The increase in longer-term yields that started in August 2020 continued into the first quarter of 2021 and it looks like the second quarter might bring even higher yields as the economy continues to improve.  Nevertheless, the extreme yield declines in the first few months of 2020 and resulting rangebound market into August were reflected in declining portfolio yields. 2020 began with portfolio yields averaging 2.71%, but by the end of the year yields had fallen to 1.98%, a full 73bps decline. During the first quarter of 2021 yields fell another 14bps to 1.84%.  As shown,  longer-term Treasury yields (green line) bottomed in August 2020 at 51bps and finished the year at 0.92%.  The increase in yields continued in the first quarter with the 10yr Treasury yield ending March at 1.74%. That increase in market yields should start to stabilize, if not increase, portfolio yields in the months ahead.

Looking at portfolio duration (orange line),  the graph shows 2020 started with durations at 3.28 years and ended the year at a nearly identical 3.32 years.   As Treasury yields moved decidedly higher in the fourth quarter of 2020 durations started to lengthen as higher long-term rates led to some slowing in prepayment and call expectations, as well as longer duration portfolio purchases, and that sent the average duration to 3.32 years from a low of 2.80 years in June. That, however, was merely a prelude to the first quarter of 2021 as continued long-end rate increases and longer duration purchases moved durations out to 4.28 years at quarter-end. That’s the longest duration we’ve had for the group since February 2014.

2021 began with portfolios at an average unrealized gain of 0.92% of book value. With rates continuing to rise throughout the quarter to yearly highs unrealized gains quickly dwindled to just 0.21% of book value as the quarter ended. Obviously, if market yields continue higher this quarter the unrealized gains that peaked at 3.07% of book in August will mostly likely be gone when we prepare the June 2021 report.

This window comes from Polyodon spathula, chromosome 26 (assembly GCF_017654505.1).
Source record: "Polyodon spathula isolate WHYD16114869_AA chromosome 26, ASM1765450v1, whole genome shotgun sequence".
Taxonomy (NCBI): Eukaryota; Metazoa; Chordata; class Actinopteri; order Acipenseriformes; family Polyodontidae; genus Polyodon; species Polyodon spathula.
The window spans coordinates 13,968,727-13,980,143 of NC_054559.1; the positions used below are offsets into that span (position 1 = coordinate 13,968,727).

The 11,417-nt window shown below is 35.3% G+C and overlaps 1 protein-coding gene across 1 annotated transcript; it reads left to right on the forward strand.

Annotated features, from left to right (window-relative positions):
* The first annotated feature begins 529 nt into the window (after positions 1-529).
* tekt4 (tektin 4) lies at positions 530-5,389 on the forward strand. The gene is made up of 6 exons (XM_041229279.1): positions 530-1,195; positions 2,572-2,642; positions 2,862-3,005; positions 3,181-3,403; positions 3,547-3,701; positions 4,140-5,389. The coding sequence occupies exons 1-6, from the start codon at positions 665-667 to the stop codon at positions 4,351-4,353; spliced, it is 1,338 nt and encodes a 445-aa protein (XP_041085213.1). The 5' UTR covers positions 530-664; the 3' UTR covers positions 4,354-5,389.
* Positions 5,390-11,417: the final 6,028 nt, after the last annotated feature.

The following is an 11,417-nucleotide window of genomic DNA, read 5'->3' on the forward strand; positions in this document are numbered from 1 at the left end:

Finally, new investments in the first quarter of 2021 were once again dominated by the MBS/CMO sector with purchases equaling 62% of the $1.9billion in total par (58% in MBS and 4% in CMOs). The 62% MBS/CMO allocation compares to a legacy total of 61%. Of the purchases, 43% were in 30yr pools with 20yr pools at 31% and 15yr pools at 21%. The Treasury/agency sector followed with 22% of total purchases (12% callable, 8% Treasury and 2% agency bullet). That compares to a legacy total of 11%. The municipal sector followed at 12% of total purchases (7% tax-free, 5% taxable).  The 12% in muni purchases compares to 24% legacy muni allocations. The average tax equivalent book yield for the fourth quarter purchases was  1.39% with an average effective duration of 5.38 years.  Compare that to the legacy portfolio book yield of 1.84% and effective duration of 4.28 years. The trend towards longer duration MBS investments continued in the quarter as evidenced by the latest purchases. We will update this data again in July to track how allocations and performance characteristics are trending in the first half of 2021.

Securities offered through the SouthState Bank Correspondent Division ("SouthState") 1) are not FDIC insured, 2) not guaranteed by any bank, and 3) may lose value including a possible loss of principal invested. SouthState does not provide legal or tax advice. Recipients should consult with their own legal or tax professionals prior to making any decision with a legal or tax consequence. The information contained in the summary was obtained from various sources that SouthState believes to be reliable, but we do not guarantee its accuracy or completeness. The information contained in the summary speaks only to the dates shown and is subject to change with notice. This summary is for informational purposes only and is not intended to provide a recommendation with respect to any security. In addition, this summary does not take into account the financial position or investment objectives of any specific investor. This is not an offer to sell or buy any securities product, nor should it be construed as investment advice or investment recommendations.

Published: 04/08/21 Author: Thomas R. Fitzgerald